Tesla Motors’ plan to roll out a self-driving feature on some cars this summer has regulators, especially in its home state of California, scrambling to write new rules.
Current California law allows automakers to operate autonomous vehicles -- but not regular drivers.
“We have been trying to get a handle on what they are planning to do,” Bernard Soriano, deputy director of California’s Department of Motor Vehicles, told The Wall Street Journal. “We are knee-deep in it.”
Auto insurance is regulated on a state level, so any new policies must await a ruling by the states.
That leaves auto insurers, who represent the next hurdle in the push for driverless cars, idling with the engine on.
“This is so new, there’s really no track record upon which to assess what’s the likelihood that there will be a crash or lawsuit resulting from a crash,” Michael Barry, vice president of media relations at the Insurance Information Institute, an industry-funded nonprofit, told The Huffington Post on Saturday. “It’s in its infancy.”
Tesla did not respond to a request for comment.
On the bright side, the insurance industry has nimbly adjusted to other new technologies in recent years, Barry said.
He pointed to new programs created for drivers at car-hailing services, allowing them to get a dual policy that separately covers time spent driving for personal and commercial use.
“The auto insurance industry has adapted to technological changes in the past, and will continue to do so in the future,” Barry said. “Look at what’s going on with Uber and Lyft.”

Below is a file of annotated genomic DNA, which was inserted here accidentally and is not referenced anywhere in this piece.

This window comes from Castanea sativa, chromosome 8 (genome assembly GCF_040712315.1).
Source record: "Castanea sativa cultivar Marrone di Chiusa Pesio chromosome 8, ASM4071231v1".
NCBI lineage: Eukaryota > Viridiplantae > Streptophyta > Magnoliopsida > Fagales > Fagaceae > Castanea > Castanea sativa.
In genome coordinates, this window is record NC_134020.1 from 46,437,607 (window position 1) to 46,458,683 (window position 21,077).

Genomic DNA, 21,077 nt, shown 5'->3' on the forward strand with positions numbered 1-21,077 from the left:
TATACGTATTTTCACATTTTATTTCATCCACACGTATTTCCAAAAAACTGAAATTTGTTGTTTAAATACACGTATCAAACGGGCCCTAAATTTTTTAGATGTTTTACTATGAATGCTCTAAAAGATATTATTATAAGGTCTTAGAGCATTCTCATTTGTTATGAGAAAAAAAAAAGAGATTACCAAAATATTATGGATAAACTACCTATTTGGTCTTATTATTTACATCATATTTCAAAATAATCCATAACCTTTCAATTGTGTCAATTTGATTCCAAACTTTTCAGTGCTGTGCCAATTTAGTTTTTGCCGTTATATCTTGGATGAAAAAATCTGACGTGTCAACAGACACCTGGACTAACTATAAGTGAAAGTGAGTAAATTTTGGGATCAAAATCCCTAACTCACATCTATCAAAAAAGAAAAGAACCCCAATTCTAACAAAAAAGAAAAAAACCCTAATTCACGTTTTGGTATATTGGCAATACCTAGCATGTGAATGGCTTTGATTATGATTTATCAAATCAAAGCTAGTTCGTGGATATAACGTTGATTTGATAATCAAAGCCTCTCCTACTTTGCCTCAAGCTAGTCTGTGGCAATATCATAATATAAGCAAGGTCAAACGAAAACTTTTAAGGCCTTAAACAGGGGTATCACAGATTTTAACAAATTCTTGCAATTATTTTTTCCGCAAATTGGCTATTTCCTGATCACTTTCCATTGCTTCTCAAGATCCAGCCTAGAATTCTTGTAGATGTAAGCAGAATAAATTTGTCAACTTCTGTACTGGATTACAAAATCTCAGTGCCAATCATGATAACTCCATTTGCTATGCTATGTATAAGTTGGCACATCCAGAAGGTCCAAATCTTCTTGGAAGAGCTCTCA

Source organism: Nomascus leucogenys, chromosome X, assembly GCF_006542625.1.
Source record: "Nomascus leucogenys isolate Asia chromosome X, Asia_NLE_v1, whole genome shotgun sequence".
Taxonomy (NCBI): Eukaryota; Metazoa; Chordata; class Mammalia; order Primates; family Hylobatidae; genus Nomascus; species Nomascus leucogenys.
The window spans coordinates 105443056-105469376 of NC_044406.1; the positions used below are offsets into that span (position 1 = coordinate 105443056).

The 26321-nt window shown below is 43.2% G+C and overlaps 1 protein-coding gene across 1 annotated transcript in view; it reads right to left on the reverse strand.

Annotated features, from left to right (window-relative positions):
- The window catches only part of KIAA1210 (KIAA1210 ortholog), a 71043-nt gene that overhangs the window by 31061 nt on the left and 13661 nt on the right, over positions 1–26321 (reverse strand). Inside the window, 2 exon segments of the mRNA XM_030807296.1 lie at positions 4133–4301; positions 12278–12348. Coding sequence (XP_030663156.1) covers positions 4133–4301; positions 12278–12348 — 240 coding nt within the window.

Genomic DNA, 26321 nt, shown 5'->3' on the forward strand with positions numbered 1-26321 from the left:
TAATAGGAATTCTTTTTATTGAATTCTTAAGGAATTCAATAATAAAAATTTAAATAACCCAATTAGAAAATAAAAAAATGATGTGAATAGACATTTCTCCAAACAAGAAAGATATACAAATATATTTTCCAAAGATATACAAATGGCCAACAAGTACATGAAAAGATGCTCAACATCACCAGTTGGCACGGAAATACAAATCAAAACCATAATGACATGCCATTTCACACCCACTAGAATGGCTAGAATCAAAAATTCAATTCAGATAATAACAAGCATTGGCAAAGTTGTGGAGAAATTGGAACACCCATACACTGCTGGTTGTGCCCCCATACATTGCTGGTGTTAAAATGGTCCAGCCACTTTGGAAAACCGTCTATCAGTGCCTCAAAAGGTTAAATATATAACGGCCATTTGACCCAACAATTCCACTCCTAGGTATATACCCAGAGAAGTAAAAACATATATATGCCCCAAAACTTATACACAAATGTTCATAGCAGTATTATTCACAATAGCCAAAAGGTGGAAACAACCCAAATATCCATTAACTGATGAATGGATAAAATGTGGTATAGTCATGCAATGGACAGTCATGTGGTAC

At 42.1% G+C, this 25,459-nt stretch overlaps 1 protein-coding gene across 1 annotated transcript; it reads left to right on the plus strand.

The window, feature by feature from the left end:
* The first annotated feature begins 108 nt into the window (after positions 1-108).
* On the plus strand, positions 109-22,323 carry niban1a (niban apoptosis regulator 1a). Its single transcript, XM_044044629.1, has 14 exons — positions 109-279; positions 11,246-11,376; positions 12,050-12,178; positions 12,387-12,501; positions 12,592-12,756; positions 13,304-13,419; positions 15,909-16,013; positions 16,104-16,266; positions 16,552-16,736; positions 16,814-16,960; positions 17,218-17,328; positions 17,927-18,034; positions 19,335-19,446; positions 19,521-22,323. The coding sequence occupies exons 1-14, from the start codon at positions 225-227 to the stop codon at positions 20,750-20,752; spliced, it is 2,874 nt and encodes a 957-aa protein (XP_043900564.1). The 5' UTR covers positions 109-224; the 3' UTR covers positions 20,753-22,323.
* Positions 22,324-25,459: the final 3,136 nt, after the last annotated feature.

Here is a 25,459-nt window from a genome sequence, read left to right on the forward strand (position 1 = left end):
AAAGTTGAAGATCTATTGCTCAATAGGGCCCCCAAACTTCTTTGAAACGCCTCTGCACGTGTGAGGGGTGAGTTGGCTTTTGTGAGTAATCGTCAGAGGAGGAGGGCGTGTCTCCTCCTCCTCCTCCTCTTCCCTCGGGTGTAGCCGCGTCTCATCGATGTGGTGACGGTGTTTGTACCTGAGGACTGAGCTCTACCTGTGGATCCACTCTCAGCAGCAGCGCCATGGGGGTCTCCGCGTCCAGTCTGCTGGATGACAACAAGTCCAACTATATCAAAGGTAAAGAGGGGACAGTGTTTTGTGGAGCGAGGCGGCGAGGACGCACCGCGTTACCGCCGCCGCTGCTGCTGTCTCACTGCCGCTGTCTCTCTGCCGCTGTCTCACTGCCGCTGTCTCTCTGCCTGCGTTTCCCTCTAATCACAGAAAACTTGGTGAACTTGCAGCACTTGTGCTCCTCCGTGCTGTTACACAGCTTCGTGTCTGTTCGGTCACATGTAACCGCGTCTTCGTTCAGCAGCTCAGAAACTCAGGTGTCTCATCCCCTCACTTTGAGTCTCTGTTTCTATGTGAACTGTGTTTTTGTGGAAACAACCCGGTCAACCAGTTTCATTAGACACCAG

Overall, he predicted that driverless cars will eventually lead to fewer crashes. But it's still far from clear who will actually be responsible if and when a crash does occur.
“Liability is going to become an issue,” Barry said. “The burden might be on the manufacturer of the driverless vehicle to prove that it is not responsible for what happened in the event of a crash.”
Tesla’s autopilot feature will only be available on interstate highways, as CEO Elon Musk has said the technology is not yet “safe on suburban streets.”
Fully automated vehicles are still a ways off from becoming the norm. If a circumstance arises where an accident is unavoidable -- say, for instance, a child runs out into the street -- the computers that control the car do not yet have the ethical reasoning to deduce whether they should sacrifice the driver by suddenly swerving away, or run down the child. Last September, Ron Medford, Google’s safety chief on its driverless car project, said the company had not yet begun to study that issue.
Either way, even when self-driving cars do become widely available, the rate of turnover in the U.S. car market will delay their widespread adoption.
“The average car on the road is about 11 years old, so it takes decades for the U.S. fleet to turn over,” Barry said. “I think we’re far away from seeing a lot of driverless cars on the roadways.”
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